Trust me, I’m a lawyer…

Academic and Thinkers50 honouree Rachel Botsman is focused on trust. Of late, that focus has looked at how technology has shifted our understanding of trust and impacted on both our personal and professional lives.

AdobeStock_82761763-[Converted2]In particular, Botsman is quick to draw a distinction between ‘trust’ and ‘trustworthiness’. The former is generally thought of as a state of mind engendered by the latter. ‘Trustworthiness’, therefore, can be defined as a set of qualities that inspire trust, and is arguably more measurable, because trust can be influenced by emotional factors. There’s a symbiotic relationship between the two, but they do not always follow on from each other; hence we can instinctively trust someone, or feel that someone is trustworthy – without trusting them yet.

Botsman identifies four traits of trustworthiness – competence, reliability, integrity, and benevolence – dividing these into those related to knowledge and competence, and those related to the impetus behind our actions. According to this understanding, she says, lawyers would appear to meet some, but not all, of the criteria for trustworthiness:

‘Lawyers tend to be strong on how they do things – the competence part of skills, knowledge and experience. Where they tend to fall down is on the why side, more around character and notions of caring and integrity – essentially: do their intentions align with their client’s?’

In-house counsel and the trust paradox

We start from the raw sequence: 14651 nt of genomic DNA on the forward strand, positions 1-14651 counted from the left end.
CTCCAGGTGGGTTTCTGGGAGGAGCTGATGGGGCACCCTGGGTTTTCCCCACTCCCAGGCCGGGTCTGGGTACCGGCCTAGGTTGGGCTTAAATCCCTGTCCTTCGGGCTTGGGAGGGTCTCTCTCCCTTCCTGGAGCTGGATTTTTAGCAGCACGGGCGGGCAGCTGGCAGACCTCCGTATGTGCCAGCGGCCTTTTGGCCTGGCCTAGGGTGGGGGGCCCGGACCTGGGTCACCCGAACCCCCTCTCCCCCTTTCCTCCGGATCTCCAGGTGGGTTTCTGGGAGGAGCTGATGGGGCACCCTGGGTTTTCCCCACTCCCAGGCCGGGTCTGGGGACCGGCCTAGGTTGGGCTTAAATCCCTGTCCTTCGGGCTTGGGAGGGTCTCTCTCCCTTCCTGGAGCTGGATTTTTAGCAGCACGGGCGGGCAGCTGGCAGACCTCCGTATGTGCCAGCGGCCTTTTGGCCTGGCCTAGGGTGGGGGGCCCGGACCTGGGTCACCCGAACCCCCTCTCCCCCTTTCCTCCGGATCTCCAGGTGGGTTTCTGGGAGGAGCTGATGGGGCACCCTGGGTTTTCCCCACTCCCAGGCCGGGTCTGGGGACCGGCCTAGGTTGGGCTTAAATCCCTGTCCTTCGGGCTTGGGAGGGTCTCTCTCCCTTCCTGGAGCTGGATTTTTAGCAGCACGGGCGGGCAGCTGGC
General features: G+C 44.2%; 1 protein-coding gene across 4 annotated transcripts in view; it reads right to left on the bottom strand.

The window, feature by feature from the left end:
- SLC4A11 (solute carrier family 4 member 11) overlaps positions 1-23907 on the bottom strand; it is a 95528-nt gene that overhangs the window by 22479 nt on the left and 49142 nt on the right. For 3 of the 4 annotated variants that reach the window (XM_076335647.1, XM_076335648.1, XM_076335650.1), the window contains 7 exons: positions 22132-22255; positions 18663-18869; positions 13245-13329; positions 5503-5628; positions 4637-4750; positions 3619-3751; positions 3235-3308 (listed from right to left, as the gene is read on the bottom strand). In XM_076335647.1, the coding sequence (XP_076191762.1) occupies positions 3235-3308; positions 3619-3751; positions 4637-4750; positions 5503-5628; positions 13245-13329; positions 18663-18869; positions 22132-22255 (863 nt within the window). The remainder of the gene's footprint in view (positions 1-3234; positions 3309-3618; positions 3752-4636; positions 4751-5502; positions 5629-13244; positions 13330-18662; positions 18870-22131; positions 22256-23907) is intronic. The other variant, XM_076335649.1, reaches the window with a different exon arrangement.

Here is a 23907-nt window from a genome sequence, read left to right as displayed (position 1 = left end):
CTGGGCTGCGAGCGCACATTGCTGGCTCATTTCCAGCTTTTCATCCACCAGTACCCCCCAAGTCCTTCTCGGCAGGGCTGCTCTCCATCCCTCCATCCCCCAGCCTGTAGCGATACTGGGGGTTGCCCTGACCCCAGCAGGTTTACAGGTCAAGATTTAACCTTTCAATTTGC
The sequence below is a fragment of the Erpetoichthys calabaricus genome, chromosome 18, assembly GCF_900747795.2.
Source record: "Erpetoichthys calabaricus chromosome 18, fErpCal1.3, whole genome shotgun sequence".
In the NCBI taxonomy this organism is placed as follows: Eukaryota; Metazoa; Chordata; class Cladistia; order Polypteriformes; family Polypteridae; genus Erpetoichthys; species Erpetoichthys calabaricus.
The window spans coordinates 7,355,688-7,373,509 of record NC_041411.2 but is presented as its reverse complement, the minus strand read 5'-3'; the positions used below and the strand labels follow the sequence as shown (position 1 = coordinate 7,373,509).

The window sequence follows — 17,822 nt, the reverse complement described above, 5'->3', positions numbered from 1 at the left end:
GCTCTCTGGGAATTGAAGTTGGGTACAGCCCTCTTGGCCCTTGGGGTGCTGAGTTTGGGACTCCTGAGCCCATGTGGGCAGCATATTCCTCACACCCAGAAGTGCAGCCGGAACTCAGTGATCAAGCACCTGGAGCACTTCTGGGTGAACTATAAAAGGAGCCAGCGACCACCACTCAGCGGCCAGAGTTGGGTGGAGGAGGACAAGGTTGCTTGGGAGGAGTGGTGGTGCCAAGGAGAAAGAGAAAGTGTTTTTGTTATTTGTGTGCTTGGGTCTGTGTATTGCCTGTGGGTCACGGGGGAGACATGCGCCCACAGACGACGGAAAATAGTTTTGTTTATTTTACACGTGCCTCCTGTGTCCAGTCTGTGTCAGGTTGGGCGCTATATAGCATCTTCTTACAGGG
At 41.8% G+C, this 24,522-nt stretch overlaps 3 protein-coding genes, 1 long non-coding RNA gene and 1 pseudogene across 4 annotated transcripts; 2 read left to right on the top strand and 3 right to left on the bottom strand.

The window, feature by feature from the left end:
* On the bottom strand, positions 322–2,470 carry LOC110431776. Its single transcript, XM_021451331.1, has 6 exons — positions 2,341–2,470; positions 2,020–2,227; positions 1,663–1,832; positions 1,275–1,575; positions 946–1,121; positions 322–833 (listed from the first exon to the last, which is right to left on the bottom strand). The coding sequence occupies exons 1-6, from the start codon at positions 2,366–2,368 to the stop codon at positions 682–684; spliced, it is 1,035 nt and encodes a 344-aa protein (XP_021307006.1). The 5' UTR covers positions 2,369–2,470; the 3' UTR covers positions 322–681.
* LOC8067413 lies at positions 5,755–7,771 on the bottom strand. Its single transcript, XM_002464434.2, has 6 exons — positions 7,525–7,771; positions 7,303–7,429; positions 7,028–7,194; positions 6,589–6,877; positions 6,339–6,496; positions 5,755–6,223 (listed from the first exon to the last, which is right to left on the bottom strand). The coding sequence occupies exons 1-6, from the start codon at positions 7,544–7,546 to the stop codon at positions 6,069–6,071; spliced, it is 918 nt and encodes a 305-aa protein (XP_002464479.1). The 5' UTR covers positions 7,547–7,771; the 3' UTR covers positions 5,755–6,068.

In-house counsel occupy an interesting nexus within any business. They need to show loyalty to internal clients, but ultimately they have a duty to also protect the company. In jurisdictions where in-house lawyers are members of the bar, that means a duty as an officer of the court. This delicate balancing act is one of the most interesting and perplexing things about the role – they must be trusted enough for people to confide wrongdoing, even though they might need to betray that trust if it’s a question of illegality.

Ted Lazarus leads the legal team responsible for Google’s display advertising, syndication and analytics businesses. For him, the key trust issue is how to guide his tech clients through the unknown.

‘The business relies upon us to consider increasingly complex technological and commercial transactions, where there are legal issues that are not immediately apparent to a non-lawyer,’ says Lazarus.

‘They look for us to tell them where increasing disclosures are required, where consent from users is needed, and where certain understandings need to be made explicit within a contract.’

Working in a technology company may often feel like flying into uncharted territory, and lawyers often act as a ‘North Star’, guiding away from hidden dangers. For this reason, Lazarus places the in-house lawyer-client contract on the intent end of the trustworthiness spectrum.

Botsman identifies four traits of trustworthiness – competence, reliability, integrity, and benevolence.

‘We should be ethical, pragmatic problem-solvers. There are so many grey areas, particularly where the laws are not fully defined. It can be the case that there are ways to achieve the same goal, it’s just that the means of getting there need to be refined; it’s often not the goals themselves that are wrong,’ he says.